In the discussion above, it was proposed that there are a number of obvious reasons for the neglect of the super-rich in the social sciences. If we consider the dearth of work on the super-rich in geography, yet another reason becomes apparent: the lack of data available for 'locating' them. For example, it has been a long-standing criticism of official government statistics, in Britain and elsewhere, that there is inadequate information about income, with the Census of Population offering socio-economic (SEG) and social occupation by class (SOC) measures that are wholly inadequate for revealing the geographies of the super-rich. Similarly, data from the New Earnings Survey, Family Expenditure Survey and General Household Survey generally breaks down the population into income decile groups, which allows broad measures of social inequality (e.g. the income accruing to the richest and poorest 10%) but says nothing of the very richest. Instead, those wanting to map the geographies of the wealthy have been reliant on a number of unofficial sources, including the increasingly sophisticated and exhaustive data sets managed by market research and credit rating agencies. For example, data recently compiled by Experian (UK) has been used to reveal the geography of affluence at a postcode level, identifying particularly wealthy clusters of residence (Webber, 2002). The resulting publication - A Divided Britain? - confirms the growing social polarisation within British society. It suggests the wealthiest areas of Britain are mainly found in the 'stockbroker belt' of the southern Home Counties. South Buckinghamshire has the greatest number of residents in Experian's top financial category-21 percent are classified as millionaires, investors or higher rate taxpayers (the top 10 postcodes in this study being CR3 7, SL9 7, WD3 4, KT24 5 and SL9 8).
More widely known, and potentially more useful for locating the super-rich, are the lists compiled by business monitors and newspapers, notably the Sunday Times Rich List (which lists the richest 1000 individuals in UK) and the Forbes 400 (drawn up by the US magazine targeting the elite business community). These lists are complemented by a multitude of lists documenting the richest 100 individuals in Europe, the richest 50 individuals in Latin America and so on. While the way these estimates of net worth are compiled leaves some margin for error, in many ways they are useful barometer of the levels of wealth accruing to the very rich. Table 1 thus represents a best estimate of the world's 50 richest individuals, as compiled by Forbes magazine. From this, one can begin to obtain a picture of the 'geography' of the super-rich. Perhaps unsurprisingly, it is the high-income economies of the West who provide most names on the list, with North America accounting for 22 of the fifty, and Europe for another 13. Beyond this global core, the majority are drawn from the oil-rich states of the Middle East; there are no names on the list from Africa, South America, or for that matter Australasia. In many ways then, the geography of the super-rich seems to mirror the unequal share of wealth between the world's nations, with the larger high-income economies boasting the greater share of the world's super-rich (see also Figure 2).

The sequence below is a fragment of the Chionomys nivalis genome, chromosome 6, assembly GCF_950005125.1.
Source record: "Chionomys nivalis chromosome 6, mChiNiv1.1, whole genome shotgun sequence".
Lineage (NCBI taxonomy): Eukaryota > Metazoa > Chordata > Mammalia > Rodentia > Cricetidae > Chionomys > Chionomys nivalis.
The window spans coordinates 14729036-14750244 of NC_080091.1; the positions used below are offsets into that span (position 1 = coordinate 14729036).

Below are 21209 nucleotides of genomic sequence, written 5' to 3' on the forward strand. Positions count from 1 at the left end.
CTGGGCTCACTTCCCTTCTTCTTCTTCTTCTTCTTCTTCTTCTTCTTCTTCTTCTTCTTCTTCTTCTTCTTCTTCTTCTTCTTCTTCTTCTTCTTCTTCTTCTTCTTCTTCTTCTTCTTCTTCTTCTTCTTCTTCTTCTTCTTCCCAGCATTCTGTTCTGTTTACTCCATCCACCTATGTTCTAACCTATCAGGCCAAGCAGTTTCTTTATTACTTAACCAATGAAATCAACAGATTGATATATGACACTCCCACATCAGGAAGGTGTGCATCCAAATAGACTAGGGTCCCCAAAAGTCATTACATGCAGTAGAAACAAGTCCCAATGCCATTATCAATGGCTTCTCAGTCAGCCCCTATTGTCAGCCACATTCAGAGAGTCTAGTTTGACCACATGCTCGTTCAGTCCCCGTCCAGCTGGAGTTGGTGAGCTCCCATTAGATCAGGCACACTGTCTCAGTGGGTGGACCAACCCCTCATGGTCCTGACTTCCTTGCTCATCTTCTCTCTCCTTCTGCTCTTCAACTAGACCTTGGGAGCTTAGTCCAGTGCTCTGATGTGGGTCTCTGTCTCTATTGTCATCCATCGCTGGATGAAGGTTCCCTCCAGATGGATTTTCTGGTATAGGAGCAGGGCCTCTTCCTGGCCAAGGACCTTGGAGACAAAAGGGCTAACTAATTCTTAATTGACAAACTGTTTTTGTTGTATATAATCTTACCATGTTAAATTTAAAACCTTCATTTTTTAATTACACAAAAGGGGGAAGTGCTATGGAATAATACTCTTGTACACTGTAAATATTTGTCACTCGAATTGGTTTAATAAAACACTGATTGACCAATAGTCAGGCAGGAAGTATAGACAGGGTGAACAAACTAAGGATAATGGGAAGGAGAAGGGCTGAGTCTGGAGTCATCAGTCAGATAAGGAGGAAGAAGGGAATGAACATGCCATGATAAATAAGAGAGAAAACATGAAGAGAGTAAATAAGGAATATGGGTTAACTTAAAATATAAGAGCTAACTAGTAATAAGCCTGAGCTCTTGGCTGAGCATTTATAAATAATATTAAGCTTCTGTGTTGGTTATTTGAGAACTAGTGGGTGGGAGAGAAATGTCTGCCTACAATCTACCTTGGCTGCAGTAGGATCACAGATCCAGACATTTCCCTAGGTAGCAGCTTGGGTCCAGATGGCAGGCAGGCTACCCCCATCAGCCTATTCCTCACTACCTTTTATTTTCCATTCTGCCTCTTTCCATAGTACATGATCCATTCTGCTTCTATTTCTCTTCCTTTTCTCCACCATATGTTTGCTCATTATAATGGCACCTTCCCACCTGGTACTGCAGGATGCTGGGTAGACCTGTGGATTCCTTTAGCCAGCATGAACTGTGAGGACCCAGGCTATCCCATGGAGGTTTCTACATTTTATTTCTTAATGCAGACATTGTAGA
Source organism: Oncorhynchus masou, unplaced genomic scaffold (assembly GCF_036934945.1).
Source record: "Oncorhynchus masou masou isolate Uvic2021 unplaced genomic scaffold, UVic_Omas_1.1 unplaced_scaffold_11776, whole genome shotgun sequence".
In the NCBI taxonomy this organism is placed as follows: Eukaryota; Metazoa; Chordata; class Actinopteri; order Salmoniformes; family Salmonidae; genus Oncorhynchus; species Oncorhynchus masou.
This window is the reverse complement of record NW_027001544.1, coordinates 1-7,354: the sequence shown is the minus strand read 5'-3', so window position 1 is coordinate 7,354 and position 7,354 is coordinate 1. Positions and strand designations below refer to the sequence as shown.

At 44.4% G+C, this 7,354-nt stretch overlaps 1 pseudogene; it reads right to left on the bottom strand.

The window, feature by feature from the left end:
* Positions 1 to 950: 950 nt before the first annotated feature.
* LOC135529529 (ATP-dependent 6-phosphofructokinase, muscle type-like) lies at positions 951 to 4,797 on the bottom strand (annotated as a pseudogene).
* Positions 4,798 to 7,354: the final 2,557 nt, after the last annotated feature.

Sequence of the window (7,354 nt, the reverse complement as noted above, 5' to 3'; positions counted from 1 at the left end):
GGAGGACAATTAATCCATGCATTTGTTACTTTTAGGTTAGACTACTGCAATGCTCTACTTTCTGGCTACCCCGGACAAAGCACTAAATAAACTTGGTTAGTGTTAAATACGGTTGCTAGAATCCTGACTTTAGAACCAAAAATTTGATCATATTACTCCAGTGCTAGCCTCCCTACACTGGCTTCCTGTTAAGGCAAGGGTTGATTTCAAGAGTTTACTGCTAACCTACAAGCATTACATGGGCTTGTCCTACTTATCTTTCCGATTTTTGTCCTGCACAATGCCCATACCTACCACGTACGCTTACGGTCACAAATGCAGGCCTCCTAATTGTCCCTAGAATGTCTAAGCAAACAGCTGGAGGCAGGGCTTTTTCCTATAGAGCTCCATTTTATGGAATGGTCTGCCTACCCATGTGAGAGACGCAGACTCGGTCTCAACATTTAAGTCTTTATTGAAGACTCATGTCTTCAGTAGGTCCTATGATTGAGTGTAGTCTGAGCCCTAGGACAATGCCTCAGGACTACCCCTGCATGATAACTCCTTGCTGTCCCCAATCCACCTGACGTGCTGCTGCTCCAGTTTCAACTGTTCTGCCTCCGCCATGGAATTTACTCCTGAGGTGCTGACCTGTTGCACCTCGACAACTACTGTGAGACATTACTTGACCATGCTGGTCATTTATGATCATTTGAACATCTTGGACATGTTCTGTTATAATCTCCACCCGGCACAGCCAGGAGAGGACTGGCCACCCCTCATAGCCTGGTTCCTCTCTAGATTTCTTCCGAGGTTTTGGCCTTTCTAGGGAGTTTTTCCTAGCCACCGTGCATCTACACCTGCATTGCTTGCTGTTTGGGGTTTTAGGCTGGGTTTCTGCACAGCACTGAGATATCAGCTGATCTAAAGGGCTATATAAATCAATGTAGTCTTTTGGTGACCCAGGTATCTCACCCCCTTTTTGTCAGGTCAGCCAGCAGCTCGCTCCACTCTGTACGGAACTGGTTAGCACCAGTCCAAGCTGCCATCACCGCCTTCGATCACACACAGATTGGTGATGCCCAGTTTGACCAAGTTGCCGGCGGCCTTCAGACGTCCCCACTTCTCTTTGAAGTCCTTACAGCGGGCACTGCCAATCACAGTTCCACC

The limitations of such an analysis are, however, sharply etched. To provide a convincing analysis, it is obviously insufficient that we study the world's richest thousand, let alone the richest fifty; the global capitalist class is now much larger. Moreover, the idea that the super-rich dwell within a specific nation-state is a clearly outdated and flawed assertion. Instead, the global elite (i.e. both global managers and the global super-rich) must be regarded as transnational for three main reasons, as Sklair (1997) outlines. Firstly, its members tend to have an outward-oriented global outlook rather than inward-oriented national perspectives on a variety of issues. Nowhere is this truer than in the global outlook of TNC executives and CEOs, where key players inevitably have an interest in monitoring and intervening in the international business environment. This is well illustrated in the involvement of members of the global capitalist class in the efforts to secure the Free Trade Agreements that serve to benefit their particular business interests. Sklair (1997: 522) also cites the huge literature in the popular and academic business press on the 'making of the global manager' and the 'globalization of business and management', suggesting that this is a real phenomenon and not simply the creation of a few 'globaloney' mythmakers. Each fraction of the global capitalist class thus sees its mission as organizing the conditions under which its interests and the interests of the system as a whole (which usually coincide) can be furthered in the global sphere rather than the local.
Second, it is evident that while members of the global elite may be over-represented in the core nations, they often consider themselves 'citizens of the world' as well as of their places of birth. Leading exemplars of this phenomenon listed by Sklair include Jacques Maisonrouge, French-born, who became in the 1960s the chief executive of IBM World Trade; the Swede Percy Barnevik who created Asea Brown Boverei, often portrayed as spending most of his life in his corporate jet; the German Helmut Maucher, CEO of Nestlé's far-flung global empire; David Rockefeller, said to be one of the most powerful men in the United States; and the 'legendary' Akio Morita, the founder of Sony. These examples serve to make the crucial point that state-centred statistics are wholly inadequate for documenting the geographies of the global elite: residence in a particular nation-state or possession of national-citizenship does not mean that the individual concerned has any particular allegiance to that nation, or that the individual has been brought up within a particular business culture.